Defense Date

2018

Document Type

Thesis

Degree Name

Master of Science

Department

Physiology and Biophysics

First Advisor

Janina P. Lewis, Ph.D.

Second Advisor

Carlos Escalante, Ph.D.

Third Advisor

Renfeng Li, Ph.D.

Fourth Advisor

Carmen Sato-Bigbee, Ph.D.

Abstract

BIOCHEMICAL ANALYSIS OF PUTATIVE RNA-BINDING PROTEINS IN PORPHYROMONAS GINGIVALIS

By Jacob Mirpanah

Bachelor of Arts in Biology, University of Virginia, 2015

A thesis submitted in partial fulfillment of the requirements for the degree of Master of Science in Physiology and Biophysics at Virginia Commonwealth University

Virginia Commonwealth University, 2018

Major Director: Janina P. Lewis, Ph.D., Philips Institute for Oral Health Research

RNA-Binding Proteins (RBPs) play important regulatory roles in countless cellular processes. Often via the induction of a structural change in RNA’s secondary structure, RBPs are known to modulate protein expression through post-transcriptional regulation. In Escherichia coli, such RBPs have been thoroughly studied and shown to display differential expression throughout the bacterial life cycle; suggesting their importance in prompting different events in the bacterial cell. Further, RNA- and DNA-recognition domains have been characterized in proteins Hub as well as RBP in E.coli and their nucleic acid ligands sequenced. It was our aim to extend this level of information to Hub and RBP as they exist in a main etiological agent in periodontal disease; Porphyromonas gingivalis. Using quantitative PCR expression analysis, we saw a general upregulation of both proteins in the logarithmic phase as compared to the stationary phase. This upregulation was most pronounced in PG0627, the putative analog of E. coli RBP in P. gingivalis. Further, Electrophoretic Mobility Shift Assays suggest sequence specific interaction of PG0627 to RNA. Uninhibited and Inhibited mobility assays seem to confirm that PG0627 binds with great specificity to a conserved RNA sequence. Quantitative measure of interaction came in the form of fluorescence anisotropy, which produced a Dissociation Constant (Kd) of approximately 53 nM; suggesting a high degree of affinity. Lastly, a mutant was generated in order to produce high quality RNA libraries to be sequenced through the Illumina MiSeq system. Sequencing data is still incoming.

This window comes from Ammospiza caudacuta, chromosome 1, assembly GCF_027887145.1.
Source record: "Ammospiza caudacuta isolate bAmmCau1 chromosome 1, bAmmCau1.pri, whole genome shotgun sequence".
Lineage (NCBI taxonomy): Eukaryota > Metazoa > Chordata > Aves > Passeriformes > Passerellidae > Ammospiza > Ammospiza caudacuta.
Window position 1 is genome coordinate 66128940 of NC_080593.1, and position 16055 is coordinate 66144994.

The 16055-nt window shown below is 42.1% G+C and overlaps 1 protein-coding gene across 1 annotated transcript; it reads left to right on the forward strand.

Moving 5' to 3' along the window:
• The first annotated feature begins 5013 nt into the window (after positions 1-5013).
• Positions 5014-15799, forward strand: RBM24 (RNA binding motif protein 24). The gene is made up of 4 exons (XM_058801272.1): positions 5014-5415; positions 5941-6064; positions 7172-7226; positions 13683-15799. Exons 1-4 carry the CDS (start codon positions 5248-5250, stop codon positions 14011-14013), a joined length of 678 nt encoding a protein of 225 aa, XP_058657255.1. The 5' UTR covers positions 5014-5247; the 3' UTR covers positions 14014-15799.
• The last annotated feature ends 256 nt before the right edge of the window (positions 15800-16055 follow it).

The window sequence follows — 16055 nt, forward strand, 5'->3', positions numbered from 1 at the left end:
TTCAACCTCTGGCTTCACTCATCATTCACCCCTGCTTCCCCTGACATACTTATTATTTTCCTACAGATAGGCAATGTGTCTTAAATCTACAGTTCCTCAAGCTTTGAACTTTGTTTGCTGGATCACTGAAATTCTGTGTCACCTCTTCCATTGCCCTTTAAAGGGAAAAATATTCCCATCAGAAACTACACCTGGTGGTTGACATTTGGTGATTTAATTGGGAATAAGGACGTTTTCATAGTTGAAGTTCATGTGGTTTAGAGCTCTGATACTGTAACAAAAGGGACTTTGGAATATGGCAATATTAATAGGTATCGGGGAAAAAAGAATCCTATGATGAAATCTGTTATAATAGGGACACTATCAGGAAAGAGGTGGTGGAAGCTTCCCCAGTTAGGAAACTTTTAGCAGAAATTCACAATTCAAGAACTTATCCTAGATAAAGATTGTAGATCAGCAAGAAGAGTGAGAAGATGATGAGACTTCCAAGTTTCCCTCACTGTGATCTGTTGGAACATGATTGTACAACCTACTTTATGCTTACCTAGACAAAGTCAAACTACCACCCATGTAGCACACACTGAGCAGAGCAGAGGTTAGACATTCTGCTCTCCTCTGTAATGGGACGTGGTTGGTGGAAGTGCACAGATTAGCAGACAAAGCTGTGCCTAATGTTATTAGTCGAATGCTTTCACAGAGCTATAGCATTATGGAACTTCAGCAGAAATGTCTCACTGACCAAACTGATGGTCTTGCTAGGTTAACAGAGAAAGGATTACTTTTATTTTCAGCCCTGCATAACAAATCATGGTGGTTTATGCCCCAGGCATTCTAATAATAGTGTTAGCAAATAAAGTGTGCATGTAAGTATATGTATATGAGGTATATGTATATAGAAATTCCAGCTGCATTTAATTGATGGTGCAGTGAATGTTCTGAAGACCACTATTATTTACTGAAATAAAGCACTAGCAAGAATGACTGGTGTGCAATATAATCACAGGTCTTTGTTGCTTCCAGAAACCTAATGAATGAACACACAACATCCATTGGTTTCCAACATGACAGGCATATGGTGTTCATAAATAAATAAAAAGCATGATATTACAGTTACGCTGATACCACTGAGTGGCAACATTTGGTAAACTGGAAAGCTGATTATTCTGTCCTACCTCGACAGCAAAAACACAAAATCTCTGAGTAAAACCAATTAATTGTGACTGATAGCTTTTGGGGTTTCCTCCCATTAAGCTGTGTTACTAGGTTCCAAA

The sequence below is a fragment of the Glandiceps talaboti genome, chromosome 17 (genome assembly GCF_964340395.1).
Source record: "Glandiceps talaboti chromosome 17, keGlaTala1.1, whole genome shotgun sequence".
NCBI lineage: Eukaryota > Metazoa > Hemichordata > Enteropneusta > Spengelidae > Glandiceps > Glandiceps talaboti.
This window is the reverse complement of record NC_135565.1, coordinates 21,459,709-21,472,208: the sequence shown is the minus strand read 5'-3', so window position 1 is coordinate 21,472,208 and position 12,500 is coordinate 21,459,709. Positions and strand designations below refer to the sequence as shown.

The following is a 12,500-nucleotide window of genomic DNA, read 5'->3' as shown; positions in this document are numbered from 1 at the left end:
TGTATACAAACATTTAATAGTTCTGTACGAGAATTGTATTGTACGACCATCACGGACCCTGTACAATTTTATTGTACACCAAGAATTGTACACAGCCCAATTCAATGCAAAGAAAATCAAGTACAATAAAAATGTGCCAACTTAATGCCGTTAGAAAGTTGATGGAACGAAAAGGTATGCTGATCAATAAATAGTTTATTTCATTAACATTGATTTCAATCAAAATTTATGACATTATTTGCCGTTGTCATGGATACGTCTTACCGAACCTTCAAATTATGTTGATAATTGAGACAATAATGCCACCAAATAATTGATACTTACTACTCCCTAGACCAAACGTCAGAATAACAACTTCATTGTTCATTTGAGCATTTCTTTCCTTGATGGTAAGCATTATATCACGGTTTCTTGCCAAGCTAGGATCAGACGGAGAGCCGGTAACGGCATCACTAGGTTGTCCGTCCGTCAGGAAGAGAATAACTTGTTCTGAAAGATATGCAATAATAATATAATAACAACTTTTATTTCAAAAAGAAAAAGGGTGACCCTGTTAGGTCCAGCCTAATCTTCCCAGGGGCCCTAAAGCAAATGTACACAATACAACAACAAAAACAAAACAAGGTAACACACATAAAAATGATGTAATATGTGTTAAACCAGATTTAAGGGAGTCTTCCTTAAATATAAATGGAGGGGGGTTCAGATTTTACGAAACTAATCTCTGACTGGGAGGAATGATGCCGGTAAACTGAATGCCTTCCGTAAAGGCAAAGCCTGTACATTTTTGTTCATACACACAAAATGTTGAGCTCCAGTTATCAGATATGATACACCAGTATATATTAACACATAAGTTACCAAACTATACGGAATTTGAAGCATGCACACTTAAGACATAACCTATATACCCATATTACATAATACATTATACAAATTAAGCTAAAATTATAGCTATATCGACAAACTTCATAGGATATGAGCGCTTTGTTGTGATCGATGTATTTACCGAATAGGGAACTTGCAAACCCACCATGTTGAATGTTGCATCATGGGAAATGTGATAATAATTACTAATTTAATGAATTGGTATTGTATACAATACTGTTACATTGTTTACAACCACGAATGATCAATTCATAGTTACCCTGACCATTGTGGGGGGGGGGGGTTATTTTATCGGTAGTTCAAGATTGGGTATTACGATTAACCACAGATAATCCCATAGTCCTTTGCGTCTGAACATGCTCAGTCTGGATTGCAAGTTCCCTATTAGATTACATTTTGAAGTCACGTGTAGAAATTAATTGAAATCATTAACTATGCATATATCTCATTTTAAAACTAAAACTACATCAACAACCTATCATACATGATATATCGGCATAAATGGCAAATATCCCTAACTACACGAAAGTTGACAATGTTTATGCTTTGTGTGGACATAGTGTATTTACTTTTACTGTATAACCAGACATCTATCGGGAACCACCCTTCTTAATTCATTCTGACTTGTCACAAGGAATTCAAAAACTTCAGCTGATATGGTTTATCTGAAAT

Rights

© Jacob Mirpanah

Is Part Of

VCU University Archives

Is Part Of

VCU Theses and Dissertations

Date of Submission

5-8-2018

Available for download on Sunday, May 07, 2023

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